Call it the all-but-forgotten sport.
The names of athletes who played it are not remembered, their statistics were never recorded, their highlights never preserved on film.
Brooklyn filmmaker Jay Cusato is working to change that, by shining a new light on the long-dormant urban sport of stickball with his documentary “When Broomsticks Were King.” He’s getting help from the Brooklyn Cyclones, which held its second annual “Stickball Day” at MCU Park July 9, screening Cusato’s film and hosting a Stickball Hall of Fame Game on the field before the Cyclones-Staten Island Yankees contest.
“I’m so happy and honored that the Cyclones have made this an annual event,” said Cusato, who directed, produced and edited the documentary. “The nostalgia that people get from the day, that alone makes me feel good.”
The exhibition gave uninitiated spectators a look at what stickball is: a game played with a broomstick used as a bat and a pink Spalding ball on city streets — preferably fitted with manhole covers — in neighborhoods across Brooklyn and the rest of the city in the 1930s, 40s, 50s, and into the 60s.
Cusato said that as a youth, he often heard tales of local stickball glory from his father, uncles and other relatives. There were never any trophies at stake, and very few organized tournaments, but the block-versus-block rivalries were just as fierce and the memories just as lasting.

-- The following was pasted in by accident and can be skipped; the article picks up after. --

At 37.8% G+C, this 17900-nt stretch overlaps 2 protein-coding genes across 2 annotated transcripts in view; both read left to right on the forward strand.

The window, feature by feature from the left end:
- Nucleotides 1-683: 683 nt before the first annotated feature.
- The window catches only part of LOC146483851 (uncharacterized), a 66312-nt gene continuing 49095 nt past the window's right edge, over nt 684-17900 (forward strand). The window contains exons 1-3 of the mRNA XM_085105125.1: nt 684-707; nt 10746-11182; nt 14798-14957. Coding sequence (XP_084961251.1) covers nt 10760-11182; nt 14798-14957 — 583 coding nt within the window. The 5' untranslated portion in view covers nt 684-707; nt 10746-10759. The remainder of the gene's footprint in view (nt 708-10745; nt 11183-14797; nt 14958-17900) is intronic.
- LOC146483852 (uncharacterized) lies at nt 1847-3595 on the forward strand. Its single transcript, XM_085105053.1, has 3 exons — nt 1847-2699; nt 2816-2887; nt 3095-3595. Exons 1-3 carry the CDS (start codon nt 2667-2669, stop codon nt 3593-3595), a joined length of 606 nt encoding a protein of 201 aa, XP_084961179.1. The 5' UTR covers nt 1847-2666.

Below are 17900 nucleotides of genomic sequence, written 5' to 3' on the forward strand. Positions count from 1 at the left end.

“It was really about neighborhoods and bragging rights,” he said. “What that did was it created long-lasting friendships, because the guys that grew up playing stickball together, as they got older when they’d get together those are the stories that they’d talk about.”
Those lifelong bonds and friendships, Cusato said, were the inspiration for “When Broomsticks Were King,” which won awards at several film festivals between 2001 and 2011. But the filmmaker insists he was never more proud than at last year’s inaugural “Stickball Day” at MCU Park.
“That first year was probably my proudest over all the awards that we’ve won,” Cusato said. “Because it now leads to something that’s going to hopefully last a really long time, it’s going to be an annual thing.”
The Cyclones plan to hold “Stickball Day” annually, and stickball leagues still do compete every weekend in Harlem and the Bronx. Cusato hopes that those events will lead to a stickball renaissance, if only on a smaller scale.
“We will never have what we did 50 to 60 years ago, but if young kids are playing it and passing the game on, they can kind of realize what it was to the city and the kids that grew up at that time,” he said.
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